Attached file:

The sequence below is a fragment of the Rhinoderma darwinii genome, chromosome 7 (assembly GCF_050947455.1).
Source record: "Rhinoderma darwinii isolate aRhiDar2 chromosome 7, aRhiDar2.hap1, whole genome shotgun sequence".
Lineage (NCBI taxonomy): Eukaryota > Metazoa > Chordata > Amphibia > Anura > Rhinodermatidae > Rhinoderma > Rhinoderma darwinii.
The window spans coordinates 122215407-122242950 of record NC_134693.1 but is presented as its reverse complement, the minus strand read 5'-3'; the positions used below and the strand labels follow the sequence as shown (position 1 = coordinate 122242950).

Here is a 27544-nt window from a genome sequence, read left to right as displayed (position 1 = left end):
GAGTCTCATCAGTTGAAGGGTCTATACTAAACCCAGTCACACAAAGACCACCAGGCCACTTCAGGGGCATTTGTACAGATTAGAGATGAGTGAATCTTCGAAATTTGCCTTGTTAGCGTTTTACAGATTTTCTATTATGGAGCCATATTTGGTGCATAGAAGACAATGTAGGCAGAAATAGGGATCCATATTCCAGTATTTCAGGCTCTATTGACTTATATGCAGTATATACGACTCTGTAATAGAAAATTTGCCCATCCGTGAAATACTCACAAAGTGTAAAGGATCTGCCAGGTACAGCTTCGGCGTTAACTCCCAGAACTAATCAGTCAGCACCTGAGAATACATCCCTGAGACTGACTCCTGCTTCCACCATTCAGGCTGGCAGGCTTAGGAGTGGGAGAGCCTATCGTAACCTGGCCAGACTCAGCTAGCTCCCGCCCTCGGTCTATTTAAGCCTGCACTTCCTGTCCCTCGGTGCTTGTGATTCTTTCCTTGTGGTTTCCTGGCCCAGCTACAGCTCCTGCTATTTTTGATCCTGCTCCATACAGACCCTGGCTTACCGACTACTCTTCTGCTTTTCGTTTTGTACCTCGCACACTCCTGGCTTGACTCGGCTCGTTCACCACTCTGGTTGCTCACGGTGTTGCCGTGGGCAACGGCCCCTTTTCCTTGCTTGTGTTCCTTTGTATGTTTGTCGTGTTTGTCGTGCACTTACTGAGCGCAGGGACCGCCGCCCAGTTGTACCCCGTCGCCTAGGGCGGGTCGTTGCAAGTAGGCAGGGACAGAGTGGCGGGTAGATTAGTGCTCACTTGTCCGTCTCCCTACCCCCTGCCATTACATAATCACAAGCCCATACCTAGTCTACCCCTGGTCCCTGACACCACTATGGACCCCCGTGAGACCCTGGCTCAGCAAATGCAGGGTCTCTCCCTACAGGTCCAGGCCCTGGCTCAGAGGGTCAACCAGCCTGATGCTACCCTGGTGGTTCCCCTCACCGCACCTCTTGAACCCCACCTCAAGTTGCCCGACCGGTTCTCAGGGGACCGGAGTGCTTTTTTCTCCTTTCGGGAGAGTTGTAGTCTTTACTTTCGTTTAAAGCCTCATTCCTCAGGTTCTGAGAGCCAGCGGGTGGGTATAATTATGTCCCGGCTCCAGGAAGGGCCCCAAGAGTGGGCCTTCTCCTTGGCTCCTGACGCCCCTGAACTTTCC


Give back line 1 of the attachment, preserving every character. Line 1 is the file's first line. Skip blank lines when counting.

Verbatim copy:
The sequence below is a fragment of the Rhinoderma darwinii genome, chromosome 7 (assembly GCF_050947455.1).